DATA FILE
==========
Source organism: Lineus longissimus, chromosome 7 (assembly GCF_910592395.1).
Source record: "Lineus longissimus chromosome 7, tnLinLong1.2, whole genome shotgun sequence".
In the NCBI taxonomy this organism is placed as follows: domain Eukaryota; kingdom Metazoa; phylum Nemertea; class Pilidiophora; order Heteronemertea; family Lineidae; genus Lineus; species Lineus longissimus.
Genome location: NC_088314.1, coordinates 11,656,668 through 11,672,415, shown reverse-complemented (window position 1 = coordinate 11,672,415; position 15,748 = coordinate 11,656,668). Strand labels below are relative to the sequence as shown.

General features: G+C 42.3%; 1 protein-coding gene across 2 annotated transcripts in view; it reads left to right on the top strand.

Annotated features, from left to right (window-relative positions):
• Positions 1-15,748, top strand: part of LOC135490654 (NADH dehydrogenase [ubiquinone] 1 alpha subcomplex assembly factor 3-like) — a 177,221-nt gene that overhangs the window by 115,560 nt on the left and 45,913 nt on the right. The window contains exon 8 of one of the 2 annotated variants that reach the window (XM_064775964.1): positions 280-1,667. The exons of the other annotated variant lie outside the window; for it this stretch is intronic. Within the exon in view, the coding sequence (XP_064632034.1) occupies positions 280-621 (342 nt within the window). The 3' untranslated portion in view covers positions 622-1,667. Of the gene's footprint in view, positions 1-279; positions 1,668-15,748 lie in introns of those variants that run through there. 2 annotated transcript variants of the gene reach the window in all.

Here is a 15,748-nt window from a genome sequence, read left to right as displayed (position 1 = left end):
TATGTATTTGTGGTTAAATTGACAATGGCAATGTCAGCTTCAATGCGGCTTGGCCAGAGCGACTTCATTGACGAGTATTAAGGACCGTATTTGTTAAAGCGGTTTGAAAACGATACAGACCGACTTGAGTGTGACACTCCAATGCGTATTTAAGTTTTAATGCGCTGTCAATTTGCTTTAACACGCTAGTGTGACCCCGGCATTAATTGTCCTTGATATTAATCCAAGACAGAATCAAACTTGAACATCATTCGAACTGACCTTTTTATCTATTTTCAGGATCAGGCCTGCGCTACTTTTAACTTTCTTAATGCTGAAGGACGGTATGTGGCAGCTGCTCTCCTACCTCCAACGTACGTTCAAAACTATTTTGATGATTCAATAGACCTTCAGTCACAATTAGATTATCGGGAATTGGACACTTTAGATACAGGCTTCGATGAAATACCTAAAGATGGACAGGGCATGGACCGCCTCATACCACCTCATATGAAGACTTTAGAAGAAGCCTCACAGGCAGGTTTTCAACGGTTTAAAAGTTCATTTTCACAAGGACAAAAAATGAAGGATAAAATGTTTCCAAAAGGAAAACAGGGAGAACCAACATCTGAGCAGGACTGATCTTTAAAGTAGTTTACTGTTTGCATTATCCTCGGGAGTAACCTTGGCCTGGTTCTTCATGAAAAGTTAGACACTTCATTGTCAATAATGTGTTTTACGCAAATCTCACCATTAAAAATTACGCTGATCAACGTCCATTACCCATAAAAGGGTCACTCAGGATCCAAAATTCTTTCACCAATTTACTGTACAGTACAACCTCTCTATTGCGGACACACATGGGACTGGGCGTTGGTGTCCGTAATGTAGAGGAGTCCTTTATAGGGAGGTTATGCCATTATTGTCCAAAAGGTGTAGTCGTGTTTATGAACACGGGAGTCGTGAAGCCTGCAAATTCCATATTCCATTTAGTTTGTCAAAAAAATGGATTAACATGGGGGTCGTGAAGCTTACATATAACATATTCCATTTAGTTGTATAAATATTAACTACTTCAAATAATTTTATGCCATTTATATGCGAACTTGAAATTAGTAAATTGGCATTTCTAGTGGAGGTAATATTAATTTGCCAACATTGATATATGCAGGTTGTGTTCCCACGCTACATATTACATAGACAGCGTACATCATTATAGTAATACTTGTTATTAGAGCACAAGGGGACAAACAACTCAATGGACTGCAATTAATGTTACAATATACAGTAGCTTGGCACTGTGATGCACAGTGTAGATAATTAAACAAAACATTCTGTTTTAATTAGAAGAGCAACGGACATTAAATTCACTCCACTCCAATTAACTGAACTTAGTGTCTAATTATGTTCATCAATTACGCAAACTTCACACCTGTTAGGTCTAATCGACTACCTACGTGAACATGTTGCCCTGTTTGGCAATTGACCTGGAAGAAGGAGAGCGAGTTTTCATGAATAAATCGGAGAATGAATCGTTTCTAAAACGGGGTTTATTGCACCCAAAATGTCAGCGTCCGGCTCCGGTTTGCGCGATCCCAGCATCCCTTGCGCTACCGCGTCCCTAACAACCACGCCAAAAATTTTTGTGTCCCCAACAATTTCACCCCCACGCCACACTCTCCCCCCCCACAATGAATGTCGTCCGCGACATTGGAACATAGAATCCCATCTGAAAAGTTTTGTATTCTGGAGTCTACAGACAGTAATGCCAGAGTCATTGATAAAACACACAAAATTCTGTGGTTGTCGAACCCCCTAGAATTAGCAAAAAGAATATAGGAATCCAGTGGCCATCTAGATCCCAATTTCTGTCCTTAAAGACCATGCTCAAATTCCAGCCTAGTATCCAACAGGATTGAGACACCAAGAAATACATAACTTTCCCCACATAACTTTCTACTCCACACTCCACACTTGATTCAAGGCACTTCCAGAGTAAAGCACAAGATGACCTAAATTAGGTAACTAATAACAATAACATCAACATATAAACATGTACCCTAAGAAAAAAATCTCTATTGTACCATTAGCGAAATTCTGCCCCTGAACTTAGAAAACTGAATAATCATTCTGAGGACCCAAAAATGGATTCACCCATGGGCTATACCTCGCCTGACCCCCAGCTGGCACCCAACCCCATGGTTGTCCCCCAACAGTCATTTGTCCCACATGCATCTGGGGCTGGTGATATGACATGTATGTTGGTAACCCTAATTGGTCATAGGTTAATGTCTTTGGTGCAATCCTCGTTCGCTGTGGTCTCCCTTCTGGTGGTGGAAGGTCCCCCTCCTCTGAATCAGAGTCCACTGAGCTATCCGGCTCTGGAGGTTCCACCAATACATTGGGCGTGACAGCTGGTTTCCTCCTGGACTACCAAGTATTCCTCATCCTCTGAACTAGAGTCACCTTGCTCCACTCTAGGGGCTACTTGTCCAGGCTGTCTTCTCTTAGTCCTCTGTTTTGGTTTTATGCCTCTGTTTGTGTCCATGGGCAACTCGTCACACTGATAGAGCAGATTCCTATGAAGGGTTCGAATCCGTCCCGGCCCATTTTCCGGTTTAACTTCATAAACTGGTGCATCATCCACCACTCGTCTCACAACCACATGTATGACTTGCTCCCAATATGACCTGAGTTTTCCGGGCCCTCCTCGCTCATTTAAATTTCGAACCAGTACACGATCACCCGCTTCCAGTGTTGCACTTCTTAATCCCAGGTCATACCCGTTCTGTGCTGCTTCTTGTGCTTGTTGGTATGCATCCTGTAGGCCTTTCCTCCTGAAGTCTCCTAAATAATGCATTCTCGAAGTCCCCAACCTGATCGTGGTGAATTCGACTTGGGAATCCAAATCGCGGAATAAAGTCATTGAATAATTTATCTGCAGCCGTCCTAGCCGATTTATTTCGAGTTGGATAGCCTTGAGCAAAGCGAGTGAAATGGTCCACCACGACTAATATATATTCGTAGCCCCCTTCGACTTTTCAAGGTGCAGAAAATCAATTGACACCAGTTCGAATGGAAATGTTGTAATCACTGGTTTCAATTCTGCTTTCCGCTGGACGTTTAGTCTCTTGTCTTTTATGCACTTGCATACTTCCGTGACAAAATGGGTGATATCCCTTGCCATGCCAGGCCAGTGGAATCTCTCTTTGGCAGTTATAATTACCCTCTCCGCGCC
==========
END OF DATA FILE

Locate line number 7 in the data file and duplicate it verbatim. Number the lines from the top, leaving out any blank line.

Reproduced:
• Positions 1-15,748, top strand: part of LOC135490654 (NADH dehydrogenase [ubiquinone] 1 alpha subcomplex assembly factor 3-like) — a 177,221-nt gene that overhangs the window by 115,560 nt on the left and 45,913 nt on the right. The window contains exon 8 of one of the 2 annotated variants that reach the window (XM_064775964.1): positions 280-1,667. The exons of the other annotated variant lie outside the window; for it this stretch is intronic. Within the exon in view, the coding sequence (XP_064632034.1) occupies positions 280-621 (342 nt within the window). The 3' untranslated portion in view covers positions 622-1,667. Of the gene's footprint in view, positions 1-279; positions 1,668-15,748 lie in introns of those variants that run through there. 2 annotated transcript variants of the gene reach the window in all.